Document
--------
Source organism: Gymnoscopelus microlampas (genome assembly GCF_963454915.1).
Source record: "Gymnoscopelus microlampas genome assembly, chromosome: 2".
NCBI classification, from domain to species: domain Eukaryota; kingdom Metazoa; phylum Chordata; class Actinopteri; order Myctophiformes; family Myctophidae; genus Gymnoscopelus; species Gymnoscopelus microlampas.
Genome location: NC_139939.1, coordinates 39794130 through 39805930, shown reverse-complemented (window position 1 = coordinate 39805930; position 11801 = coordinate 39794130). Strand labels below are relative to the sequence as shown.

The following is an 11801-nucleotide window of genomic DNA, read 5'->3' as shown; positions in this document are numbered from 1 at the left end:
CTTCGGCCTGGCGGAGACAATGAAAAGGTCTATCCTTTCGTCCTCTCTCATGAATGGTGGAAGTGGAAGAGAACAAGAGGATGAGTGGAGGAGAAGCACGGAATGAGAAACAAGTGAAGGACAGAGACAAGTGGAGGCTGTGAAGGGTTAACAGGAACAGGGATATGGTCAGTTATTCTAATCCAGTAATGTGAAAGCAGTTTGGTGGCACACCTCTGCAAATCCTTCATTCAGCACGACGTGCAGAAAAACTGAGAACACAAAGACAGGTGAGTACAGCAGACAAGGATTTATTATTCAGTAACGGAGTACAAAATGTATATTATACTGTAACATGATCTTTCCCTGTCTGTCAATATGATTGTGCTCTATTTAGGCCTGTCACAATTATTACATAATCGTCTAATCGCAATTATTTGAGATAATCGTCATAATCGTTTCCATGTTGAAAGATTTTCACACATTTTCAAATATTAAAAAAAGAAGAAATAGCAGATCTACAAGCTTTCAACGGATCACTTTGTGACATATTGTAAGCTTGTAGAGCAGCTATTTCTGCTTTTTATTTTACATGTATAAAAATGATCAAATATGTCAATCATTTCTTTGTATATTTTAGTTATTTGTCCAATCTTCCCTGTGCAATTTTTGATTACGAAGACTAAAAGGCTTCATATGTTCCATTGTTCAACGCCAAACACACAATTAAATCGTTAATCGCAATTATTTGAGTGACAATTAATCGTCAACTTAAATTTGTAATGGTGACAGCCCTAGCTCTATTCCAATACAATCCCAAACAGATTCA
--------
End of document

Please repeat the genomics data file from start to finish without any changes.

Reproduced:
Source organism: Gymnoscopelus microlampas (genome assembly GCF_963454915.1).
Source record: "Gymnoscopelus microlampas genome assembly, chromosome: 2".
NCBI classification, from domain to species: domain Eukaryota; kingdom Metazoa; phylum Chordata; class Actinopteri; order Myctophiformes; family Myctophidae; genus Gymnoscopelus; species Gymnoscopelus microlampas.
Genome location: NC_139939.1, coordinates 39794130 through 39805930, shown reverse-complemented (window position 1 = coordinate 39805930; position 11801 = coordinate 39794130). Strand labels below are relative to the sequence as shown.

The following is an 11801-nucleotide window of genomic DNA, read 5'->3' as shown; positions in this document are numbered from 1 at the left end:
CTTCGGCCTGGCGGAGACAATGAAAAGGTCTATCCTTTCGTCCTCTCTCATGAATGGTGGAAGTGGAAGAGAACAAGAGGATGAGTGGAGGAGAAGCACGGAATGAGAAACAAGTGAAGGACAGAGACAAGTGGAGGCTGTGAAGGGTTAACAGGAACAGGGATATGGTCAGTTATTCTAATCCAGTAATGTGAAAGCAGTTTGGTGGCACACCTCTGCAAATCCTTCATTCAGCACGACGTGCAGAAAAACTGAGAACACAAAGACAGGTGAGTACAGCAGACAAGGATTTATTATTCAGTAACGGAGTACAAAATGTATATTATACTGTAACATGATCTTTCCCTGTCTGTCAATATGATTGTGCTCTATTTAGGCCTGTCACAATTATTACATAATCGTCTAATCGCAATTATTTGAGATAATCGTCATAATCGTTTCCATGTTGAAAGATTTTCACACATTTTCAAATATTAAAAAAAGAAGAAATAGCAGATCTACAAGCTTTCAACGGATCACTTTGTGACATATTGTAAGCTTGTAGAGCAGCTATTTCTGCTTTTTATTTTACATGTATAAAAATGATCAAATATGTCAATCATTTCTTTGTATATTTTAGTTATTTGTCCAATCTTCCCTGTGCAATTTTTGATTACGAAGACTAAAAGGCTTCATATGTTCCATTGTTCAACGCCAAACACACAATTAAATCGTTAATCGCAATTATTTGAGTGACAATTAATCGTCAACTTAAATTTGTAATGGTGACAGCCCTAGCTCTATTCCAATACAATCCCAAACAGATTCA